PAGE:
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Suede Jury’s “Soul Sophisticate: Everybody Is An Actor,” Honestly Reviewed

Suede Jury

“Suede Jury sounds like he comes from the family tree of the Native Tongues.”

Suede Jury is a lyricist, producer and graphic designer from Brooklyn, New York, who’s been releasing music for several years. In 2012, he released two projects: Dreamer’s Block (which features him rapping) and Directions For Tomorrow (which is an instrumental album). His latest work, ‘Soul Sophisticate: Everyone Is An Actor’ finds the wordsmith taking a cinematic approach. According to Jury, the “album proposes that everyone functions as an actor in some capacity; taking on various roles & scenes as life plays out.”

On the opening intro “Woody Allen,” a man who I assume is the director tells Jury, the actor, “they’re going to run through it a couple of times.” The director yells action and over old fashion music Jury tries to create the perfect opening monologue for this film / album. The first song “Soul Sophisticate” opens up with a groovy Dilla-esque beat that Jury rhymes comfortably over. As you get deeper into the album, you hear the different sounds of music change. “Funky Rap” is Afro-Punk Hip-Hop while “Mission Impossible” is straight-up Reggae. It doesn’t ever feels like Jury is reaching or doing too much. He adapts to every style effortlessly. There’s still sounds of classic and modern Hip-Hop, but you have to appreciate an artist who is versatile.

“Be Yourself” is a key song that I think sums up Jury’s overall message on this album. Featuring Terry Lovette and Jaime Lee Lewis the song serves as the catchiest song on the album. Over a Dance / House / Hip-Hop beat Jury and Jaime Lee Lewis claim:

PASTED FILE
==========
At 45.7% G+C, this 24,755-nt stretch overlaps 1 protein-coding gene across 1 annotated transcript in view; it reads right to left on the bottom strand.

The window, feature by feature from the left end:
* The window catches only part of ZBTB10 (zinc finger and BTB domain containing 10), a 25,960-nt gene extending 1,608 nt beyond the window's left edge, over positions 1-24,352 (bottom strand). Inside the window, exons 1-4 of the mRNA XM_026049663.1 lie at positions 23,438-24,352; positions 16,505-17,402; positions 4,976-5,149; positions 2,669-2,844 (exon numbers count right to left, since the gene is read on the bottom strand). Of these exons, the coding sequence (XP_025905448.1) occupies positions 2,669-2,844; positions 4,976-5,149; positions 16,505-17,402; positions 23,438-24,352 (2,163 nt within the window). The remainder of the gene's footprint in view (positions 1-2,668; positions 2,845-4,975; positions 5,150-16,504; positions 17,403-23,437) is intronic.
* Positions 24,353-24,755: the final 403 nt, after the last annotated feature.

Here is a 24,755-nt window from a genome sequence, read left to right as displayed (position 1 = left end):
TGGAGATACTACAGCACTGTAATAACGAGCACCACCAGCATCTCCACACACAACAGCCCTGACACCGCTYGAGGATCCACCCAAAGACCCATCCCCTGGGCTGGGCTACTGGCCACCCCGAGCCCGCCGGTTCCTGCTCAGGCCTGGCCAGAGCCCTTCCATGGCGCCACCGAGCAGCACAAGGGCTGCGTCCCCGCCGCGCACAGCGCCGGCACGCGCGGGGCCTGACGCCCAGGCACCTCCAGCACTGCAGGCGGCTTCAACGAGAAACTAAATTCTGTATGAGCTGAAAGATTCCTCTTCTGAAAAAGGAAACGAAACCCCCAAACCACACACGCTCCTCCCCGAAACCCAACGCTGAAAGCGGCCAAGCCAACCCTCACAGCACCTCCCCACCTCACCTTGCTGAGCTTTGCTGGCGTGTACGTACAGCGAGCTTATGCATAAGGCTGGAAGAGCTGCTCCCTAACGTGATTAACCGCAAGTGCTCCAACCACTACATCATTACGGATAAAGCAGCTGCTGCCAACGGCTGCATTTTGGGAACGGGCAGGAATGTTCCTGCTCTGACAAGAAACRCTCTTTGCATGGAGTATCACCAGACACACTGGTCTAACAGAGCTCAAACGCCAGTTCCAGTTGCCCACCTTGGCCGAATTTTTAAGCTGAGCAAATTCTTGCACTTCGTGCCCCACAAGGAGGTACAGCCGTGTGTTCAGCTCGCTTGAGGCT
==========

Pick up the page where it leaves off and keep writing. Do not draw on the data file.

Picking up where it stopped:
“All the songs on the radio sound like this, so I guess that I gotta make a song like this.”

Then they chant:

“Let’s play Simon says, do whatever Simon says / whoever’s rhyming name is Simon, do whatever Simon says.”

Soon after a few bars Terry Lovette sings:

“…everybody sorta sounding the same / you really wanna change things? Maybe you should start with yourself.”

There’re three hooks in this song and Jury is playing into the copycat formula that so many artists do themselves. The song is a radio / club record that states a message about being yourself artistically and literally.

The director shows up periodically but after “Silent Film,” he yells cut and asks Jury a brief question about some of his lyrics in the song that segues into a skit and the third act of the album where Jury expresses his relationship woes.

Suede Jury sounds like he comes from the family tree of the Native Tongues. I immediately think of artists like A Tribe Called Quest, Slum Village, Little Brother, Talib Kweli and Mos Def. He doesn’t sound like any of these rappers as far as vocal tone but when it comes to his rhymes, flow, and subject matter you can hear the relation. With the production, you get a wide variety of styles from Reggae to Soul, with the core being Hip-Hop. Jury’s production style is flexible and for fans of Pete Rock, J Dilla, Madlib, Q-Tip, and Kanye West. Overall the album comes off so cinematic; I feel like there should be a film to go along with it, a video for every song.

This album is the soundtrack; we need that film to go along with the music.


Written by Manny King John

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